A great business idea? For startups, that is hardly enough to be successful. Securing funding is as crucial as having an innovative idea. Fortunately, there are many options available for every startup stage. What factors should founders consider?
Where do startups get their funding to build a successful business? This question is paramount for entrepreneurs. Early-stage companies are not generating revenue or profits—they start with an idea.
To turn this idea into a thriving business, startups must invest money. There are a multitude of funding options out there, each tailored to different stages and needs of a startup.
How to select the right funding option for your business
Choosing the funding option that matches a startup’s needs is determined by various factors. First and foremost, founders must define their own funding profile.
Define your profile as a founder
Every founder has a different perspective on how to fund their startup. Some seek to bootstrap to stay completely independent. Others chase a VC investment as soon as possible, while some opt for a diverse capital stack, including different types of funding.
Before funding their business, founders should ask themselves about their priorities. It helps to determine what kind of funding is best for their startup:
- Equity or debt?
- Traditional or alternative funding?
- Working with VCs and potential pressure?
- Retaining full control?
- Repaying interest?
- Cash at hand or not?
- Avoiding extensive share dilution?
- Access to network and know-how?
When founders seek funding, understanding priorities, preferences, and what to avoid is essential. It sets a startup’s financial identity.
Assess your financing
What do I want to achieve with my funding? This question is crucial when it comes to financing.
While securing equity might be suitable for some investments, debt might be better for others. For projects with complex or uncertain ROI predictions—like product development—equity works well. Debt capital is different. Since startups must repay debts, the ROI must be more predictable, as is the case with marketing activities for example.
Both options, equity and debt, come with cost of capital, which affects the funding decision. Raising equity through a VC involves direct costs like lawyer’s fees, which are evident instantly. Indirect costs from selling shares become apparent later on, in the event of an exit for example. Debt is a different ballgame. It comes in many cases without dilution of shares. Yet, receiving large sums all at once can lead to high capital costs. After all, idle cash in the bank creates costs when not reinvested.
Align your funding with your business – not the other way around
Whether equity or debt: It is vital to align funding with your business plan and strategy. A different funding instrument is needed for a startup that wants to expand into new markets compared to a startup striving for profitability.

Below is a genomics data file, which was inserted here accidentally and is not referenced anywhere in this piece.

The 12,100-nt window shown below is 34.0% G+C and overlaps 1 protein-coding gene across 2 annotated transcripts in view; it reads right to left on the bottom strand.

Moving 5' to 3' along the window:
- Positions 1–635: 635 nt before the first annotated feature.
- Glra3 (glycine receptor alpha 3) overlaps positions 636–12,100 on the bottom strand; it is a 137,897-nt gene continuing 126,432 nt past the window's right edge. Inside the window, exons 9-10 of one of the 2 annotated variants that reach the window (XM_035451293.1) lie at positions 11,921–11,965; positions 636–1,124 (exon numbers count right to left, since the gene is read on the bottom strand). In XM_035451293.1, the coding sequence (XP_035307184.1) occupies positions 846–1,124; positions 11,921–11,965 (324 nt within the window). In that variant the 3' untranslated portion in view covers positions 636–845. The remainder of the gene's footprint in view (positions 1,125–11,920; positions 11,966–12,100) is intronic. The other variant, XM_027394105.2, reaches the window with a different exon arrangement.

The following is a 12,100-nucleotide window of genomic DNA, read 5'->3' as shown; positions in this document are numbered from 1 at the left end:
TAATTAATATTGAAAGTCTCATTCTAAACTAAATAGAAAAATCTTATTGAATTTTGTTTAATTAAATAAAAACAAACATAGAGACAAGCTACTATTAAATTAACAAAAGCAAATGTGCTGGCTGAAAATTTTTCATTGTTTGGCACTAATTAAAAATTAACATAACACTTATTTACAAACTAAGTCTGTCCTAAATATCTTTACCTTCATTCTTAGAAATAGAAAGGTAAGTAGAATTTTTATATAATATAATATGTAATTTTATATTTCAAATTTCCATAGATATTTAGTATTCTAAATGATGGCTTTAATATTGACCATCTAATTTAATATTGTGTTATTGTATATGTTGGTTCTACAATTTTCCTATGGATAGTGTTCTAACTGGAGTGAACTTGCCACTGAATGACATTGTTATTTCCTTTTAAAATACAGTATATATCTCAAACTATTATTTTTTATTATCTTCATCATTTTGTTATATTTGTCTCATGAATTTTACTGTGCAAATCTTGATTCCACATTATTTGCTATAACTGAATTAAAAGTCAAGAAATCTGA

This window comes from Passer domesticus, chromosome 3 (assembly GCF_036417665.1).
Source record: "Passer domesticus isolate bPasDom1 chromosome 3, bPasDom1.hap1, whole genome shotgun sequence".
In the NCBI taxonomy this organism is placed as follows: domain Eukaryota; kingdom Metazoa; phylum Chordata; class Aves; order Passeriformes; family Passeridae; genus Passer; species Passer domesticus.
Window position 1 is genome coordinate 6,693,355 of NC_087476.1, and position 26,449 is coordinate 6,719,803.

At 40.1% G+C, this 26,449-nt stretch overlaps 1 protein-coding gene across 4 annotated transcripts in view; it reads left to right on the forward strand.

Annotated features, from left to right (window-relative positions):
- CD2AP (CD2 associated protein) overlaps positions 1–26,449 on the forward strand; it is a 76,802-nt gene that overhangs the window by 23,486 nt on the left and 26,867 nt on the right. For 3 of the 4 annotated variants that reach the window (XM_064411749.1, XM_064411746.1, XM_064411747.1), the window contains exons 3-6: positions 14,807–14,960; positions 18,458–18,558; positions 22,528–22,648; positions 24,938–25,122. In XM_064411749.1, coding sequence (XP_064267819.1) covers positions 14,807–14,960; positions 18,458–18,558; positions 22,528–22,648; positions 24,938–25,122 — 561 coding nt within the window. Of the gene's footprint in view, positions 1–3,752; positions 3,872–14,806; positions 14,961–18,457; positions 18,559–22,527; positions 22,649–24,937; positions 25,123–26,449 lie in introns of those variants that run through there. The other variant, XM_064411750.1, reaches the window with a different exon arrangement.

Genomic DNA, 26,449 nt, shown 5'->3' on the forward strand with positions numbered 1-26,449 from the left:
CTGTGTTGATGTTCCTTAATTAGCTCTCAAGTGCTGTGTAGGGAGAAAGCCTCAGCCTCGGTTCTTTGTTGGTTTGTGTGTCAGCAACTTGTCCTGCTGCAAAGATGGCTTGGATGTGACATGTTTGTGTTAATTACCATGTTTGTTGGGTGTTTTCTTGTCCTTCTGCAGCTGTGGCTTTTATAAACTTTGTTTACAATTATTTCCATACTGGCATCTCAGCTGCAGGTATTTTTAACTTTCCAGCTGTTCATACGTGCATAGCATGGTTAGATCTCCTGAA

Understanding a startup’s specific use case and its goals must be evaluated upfront. Founders should consider what they want to achieve with the fresh capital. It usually determines the amount of money and the timing.
Which option in which phase is suitable, differs for every startup. Factors determining this include:
- Business model
- Product or service offered
- Market environment and the industry
Nevertheless, in order to give founders an indication of which types of financing may be useful and when it helps to divide them into different phases. Those are stealth mode, pre-seed and seed stage, growth stage, and later stage.
Before a startup is officially founded, it’s in stealth mode. Founders secretly work on their ideas, conducting market research, crafting business plans, and preparing for the company’s birth.
Funding during this phase usually comes from the founder’s personal funds or money from family and friends. External investors are rare.
Pre-Seed and Seed-Phase
In the pre-seed and seed phases, a startup’s inception, market-entry, initial sales efforts, and team building are on the agenda. This period can extend up to three years. As these phases demand substantial capital, they involve funding from external investors like incubators, accelerators, business angels, and venture capital.
Incubator: Nurturing and guiding
Incubators assist startups in finding business ideas, crafting business models, offering infrastructure, networks, expertise, and funding. In return, they receive company shares and a say in decisions.
These programs emphasize long-term collaboration, often spanning five years, making them suitable for early-stage companies refining initial concepts in an experienced ecosystem. Completing an incubator program should enable a startup to stand on its own.
Accelerator: Boost your growth
An accelerator is a program supporting startups in their early stages with funding, infrastructure, networking, know-how, and coaching. Usually organized by companies, accelerators live up to their name by speeding up a startup’s progress.